Ten days after thousands of gallons of the largely unknown chemical crude-MCHM spilled into a major West Virginia water supply, residents were told their water was once again safe. But for a downtown Charleston restaurant, that wasn't assurance enough.
"We’ve been using bottled water the whole time. We haven’t been using our water any since it happened," Mike Sullivan, the owner of Vandalia Grille, told Newsweek on Thursday.
The day before, Scott Simonton, a member of West Virginia's Environmental Quality Board, told a legislative committee he found traces of cancer-causing formaldehyde in the water at Vandalia Grille, which he said could possibly be a breakdown product of crude-MCHM, sparking debate about the many--possibly crucial--details still unknown about the January 9 chemical spill.
“I am concerned, definitely," said Sullivan, who is part of a class-action lawsuit against Freedom Industries, the owners of the facility that caused the spill, and Eastman, the chemical company that produces the crude-MCHM.
“Most people are not using the water at all. When you ride around, you can see who isn’t using the [tap water]," Sullivan said, describing the signs in windows notifying concerned customers that establishments are still cooking with bottled water.
The state Department of Health and Human Resources issued a statement Wednesday evening that called Simonton's comments regarding formaldehyde "totally unfounded," noting that Simonton's "opinion is personal but speaks in no official capacity."
Simonton told lawmakers the water samples taken at the Vandalia Grille came up twice with 32 parts per billion of formaldehyde, and once with 33 parts per billion. For comparison, the Occupational Health and Safety Administration (OSHA) limits workers' exposure to formaldehyde an average of 0.75 parts per million, or the equivalent 750 parts per billion, for the typical work week, according to a report from the Centers for Disease Control.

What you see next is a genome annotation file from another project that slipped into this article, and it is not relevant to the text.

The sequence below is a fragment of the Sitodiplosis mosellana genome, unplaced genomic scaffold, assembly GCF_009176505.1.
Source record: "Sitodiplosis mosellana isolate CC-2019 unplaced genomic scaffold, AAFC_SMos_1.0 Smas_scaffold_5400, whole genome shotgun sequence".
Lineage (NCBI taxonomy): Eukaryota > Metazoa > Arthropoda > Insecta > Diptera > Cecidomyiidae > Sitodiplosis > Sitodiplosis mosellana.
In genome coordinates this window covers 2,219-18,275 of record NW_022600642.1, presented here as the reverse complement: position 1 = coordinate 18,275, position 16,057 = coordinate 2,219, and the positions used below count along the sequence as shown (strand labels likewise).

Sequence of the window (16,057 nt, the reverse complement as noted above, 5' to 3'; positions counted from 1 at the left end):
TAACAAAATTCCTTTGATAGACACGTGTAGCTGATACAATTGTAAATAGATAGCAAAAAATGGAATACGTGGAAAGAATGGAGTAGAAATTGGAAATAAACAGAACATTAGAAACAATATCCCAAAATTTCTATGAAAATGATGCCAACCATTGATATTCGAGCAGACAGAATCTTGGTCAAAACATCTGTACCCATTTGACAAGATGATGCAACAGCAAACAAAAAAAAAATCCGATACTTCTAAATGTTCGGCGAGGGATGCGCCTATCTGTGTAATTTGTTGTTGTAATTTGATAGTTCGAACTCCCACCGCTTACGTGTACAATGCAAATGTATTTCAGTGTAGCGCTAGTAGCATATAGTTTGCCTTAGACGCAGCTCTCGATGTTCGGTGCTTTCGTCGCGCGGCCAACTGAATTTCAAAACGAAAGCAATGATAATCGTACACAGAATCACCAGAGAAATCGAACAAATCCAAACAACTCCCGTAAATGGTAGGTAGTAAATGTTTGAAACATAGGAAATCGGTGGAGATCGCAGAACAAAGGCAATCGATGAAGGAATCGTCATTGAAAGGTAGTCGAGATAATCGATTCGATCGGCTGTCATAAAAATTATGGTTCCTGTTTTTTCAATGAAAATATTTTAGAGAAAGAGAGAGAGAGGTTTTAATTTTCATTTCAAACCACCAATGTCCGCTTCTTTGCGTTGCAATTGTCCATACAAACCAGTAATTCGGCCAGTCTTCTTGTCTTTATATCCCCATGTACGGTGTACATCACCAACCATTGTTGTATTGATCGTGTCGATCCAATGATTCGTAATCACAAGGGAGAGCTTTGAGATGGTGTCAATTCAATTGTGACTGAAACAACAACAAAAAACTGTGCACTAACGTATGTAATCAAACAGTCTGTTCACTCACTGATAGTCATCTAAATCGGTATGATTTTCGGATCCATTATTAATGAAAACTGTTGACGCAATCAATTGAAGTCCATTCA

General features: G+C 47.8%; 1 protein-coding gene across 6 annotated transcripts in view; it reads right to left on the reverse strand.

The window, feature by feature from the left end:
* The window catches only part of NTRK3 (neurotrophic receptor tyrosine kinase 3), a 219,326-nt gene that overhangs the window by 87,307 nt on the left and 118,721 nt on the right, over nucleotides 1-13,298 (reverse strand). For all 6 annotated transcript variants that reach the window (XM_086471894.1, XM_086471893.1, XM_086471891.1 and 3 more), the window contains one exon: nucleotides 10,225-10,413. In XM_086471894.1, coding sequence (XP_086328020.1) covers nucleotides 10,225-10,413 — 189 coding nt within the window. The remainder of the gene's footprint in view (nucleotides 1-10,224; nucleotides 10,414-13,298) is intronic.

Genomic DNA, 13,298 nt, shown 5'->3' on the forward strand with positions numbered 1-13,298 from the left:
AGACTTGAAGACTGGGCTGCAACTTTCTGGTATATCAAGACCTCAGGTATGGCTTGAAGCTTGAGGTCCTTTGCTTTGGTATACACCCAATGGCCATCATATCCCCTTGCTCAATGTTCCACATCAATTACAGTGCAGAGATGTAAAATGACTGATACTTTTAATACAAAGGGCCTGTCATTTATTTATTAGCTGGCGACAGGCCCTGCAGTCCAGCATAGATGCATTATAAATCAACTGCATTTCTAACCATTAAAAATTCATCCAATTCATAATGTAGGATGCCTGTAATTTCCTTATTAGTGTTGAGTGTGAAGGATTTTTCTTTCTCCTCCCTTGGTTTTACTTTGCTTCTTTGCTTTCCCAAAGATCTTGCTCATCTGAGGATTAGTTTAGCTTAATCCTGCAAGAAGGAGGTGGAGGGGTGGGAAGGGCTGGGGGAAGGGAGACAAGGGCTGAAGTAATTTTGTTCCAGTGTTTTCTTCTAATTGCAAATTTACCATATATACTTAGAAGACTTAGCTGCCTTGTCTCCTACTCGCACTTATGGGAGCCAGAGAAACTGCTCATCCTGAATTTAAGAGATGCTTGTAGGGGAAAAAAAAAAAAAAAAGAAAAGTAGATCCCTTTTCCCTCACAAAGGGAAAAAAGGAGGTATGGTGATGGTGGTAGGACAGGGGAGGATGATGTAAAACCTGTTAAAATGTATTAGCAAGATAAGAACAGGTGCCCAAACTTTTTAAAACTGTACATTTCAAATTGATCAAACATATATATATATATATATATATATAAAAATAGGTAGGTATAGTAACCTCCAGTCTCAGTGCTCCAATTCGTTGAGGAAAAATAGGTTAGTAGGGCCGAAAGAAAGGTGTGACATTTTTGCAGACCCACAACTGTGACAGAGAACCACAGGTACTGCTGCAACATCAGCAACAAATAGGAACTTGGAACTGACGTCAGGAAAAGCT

Elizabeth Scharman, the director of the West Virginia Poison Center, doubts that the formaldehyde found by Simonton could have come from the crude-MCHM leak. Simonton originally warned that the formaldehyde could be inhaled by way of the vapor produced in a hot shower. But for the crude-MCHM to break down into formaldehyde, Scharman said, “it would have to be combusted at temperatures of 500 degrees, so it was not something that was possible” in a hot shower or water heater. Instead, Scharman noted, formaldehyde is already found in the environment at low levels, as a "natural byproduct of fossil fuels and breakdown of vegetation."
The idea that West Virginians should be concerned about that level of formaldehyde in their water also struck Mary Davis, a professor of pharmacology and toxicology at West Virginia University, as "off the wall."
So why are so many West Virginians still opting to use bottled water over tap? Scharman credits the smell of licorice still lingering in the water supply, which she said accompanies crude MCHM even at very low (and drinkable) levels.
“Right now it is a problem of esthetic,” Scharman said.
Paul Ziemkiewicz, the director of the West Virginia Water Research Institute, sympathizes with wary West Virginians.
“I would say that if you can smell it, I wouldn’t drink it,” noting that the Institute’s crews were sampling water in the Charleston area last week and could smell the licorice scent in peoples’ kitchens.
“We just don’t know much about the long term effect of this particular chemical,” he said.
But Ziemkiewicz says the presence of formaldehyde at such a low level is not what people should be focusing on. “You could probably find formaldehyde in any stream in the country,” he said.
For now, Mike Sullivan, of Vandalia Grille, wants to get back to running his restaurant as usual.
"Hopefully they’ll do some more tests, hopefully the water’s clean," Sullivan said. "I would love to get back to normal. That would be great.”